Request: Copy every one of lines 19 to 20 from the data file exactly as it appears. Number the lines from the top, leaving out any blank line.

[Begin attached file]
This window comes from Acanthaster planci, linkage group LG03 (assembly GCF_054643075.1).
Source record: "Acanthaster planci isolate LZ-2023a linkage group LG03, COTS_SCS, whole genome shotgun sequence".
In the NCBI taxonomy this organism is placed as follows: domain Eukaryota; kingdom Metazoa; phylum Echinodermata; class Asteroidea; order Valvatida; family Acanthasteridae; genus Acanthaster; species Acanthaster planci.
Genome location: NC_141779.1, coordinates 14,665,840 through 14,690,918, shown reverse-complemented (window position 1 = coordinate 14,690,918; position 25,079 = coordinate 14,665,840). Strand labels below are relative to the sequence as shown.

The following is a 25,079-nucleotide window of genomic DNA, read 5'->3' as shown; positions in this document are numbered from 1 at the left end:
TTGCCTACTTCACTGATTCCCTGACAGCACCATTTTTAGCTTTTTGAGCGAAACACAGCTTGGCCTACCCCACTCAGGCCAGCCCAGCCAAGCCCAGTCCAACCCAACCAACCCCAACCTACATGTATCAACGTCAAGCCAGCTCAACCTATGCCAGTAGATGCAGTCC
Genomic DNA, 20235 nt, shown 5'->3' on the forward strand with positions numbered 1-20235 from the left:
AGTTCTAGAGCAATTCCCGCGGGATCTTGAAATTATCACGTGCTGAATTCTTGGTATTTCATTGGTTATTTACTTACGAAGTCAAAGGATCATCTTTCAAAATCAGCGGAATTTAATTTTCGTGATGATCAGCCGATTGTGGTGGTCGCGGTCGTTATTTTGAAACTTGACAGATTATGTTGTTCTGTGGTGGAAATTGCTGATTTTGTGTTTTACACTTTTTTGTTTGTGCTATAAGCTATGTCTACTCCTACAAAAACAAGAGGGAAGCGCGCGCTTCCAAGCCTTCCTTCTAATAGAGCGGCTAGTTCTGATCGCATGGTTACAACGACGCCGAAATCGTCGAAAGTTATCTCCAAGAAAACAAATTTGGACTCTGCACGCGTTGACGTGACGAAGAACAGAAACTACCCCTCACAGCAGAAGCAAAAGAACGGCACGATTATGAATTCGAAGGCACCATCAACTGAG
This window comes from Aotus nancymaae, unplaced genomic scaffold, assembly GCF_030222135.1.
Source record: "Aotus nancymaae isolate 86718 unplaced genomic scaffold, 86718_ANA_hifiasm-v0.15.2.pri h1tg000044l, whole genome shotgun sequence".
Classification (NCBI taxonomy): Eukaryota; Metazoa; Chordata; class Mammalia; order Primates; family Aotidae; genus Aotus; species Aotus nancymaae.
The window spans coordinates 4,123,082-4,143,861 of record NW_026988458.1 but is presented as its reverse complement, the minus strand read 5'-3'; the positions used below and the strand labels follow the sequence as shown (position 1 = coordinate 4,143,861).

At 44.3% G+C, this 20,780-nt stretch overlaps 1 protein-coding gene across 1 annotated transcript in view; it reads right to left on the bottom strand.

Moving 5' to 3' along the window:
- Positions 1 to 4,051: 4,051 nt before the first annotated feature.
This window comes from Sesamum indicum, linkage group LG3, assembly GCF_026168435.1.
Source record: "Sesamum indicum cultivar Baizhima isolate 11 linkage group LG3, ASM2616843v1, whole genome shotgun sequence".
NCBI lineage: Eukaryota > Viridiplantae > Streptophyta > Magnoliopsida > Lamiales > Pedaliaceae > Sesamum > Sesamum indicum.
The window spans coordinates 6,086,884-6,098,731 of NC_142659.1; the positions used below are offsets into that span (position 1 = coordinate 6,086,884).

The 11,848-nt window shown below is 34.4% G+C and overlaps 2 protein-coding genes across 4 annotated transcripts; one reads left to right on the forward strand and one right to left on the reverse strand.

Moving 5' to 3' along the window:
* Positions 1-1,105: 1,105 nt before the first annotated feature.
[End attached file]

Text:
The window spans coordinates 6,086,884-6,098,731 of NC_142659.1; the positions used below are offsets into that span (position 1 = coordinate 6,086,884).

The 11,848-nt window shown below is 34.4% G+C and overlaps 2 protein-coding genes across 4 annotated transcripts; one reads left to right on the forward strand and one right to left on the reverse strand.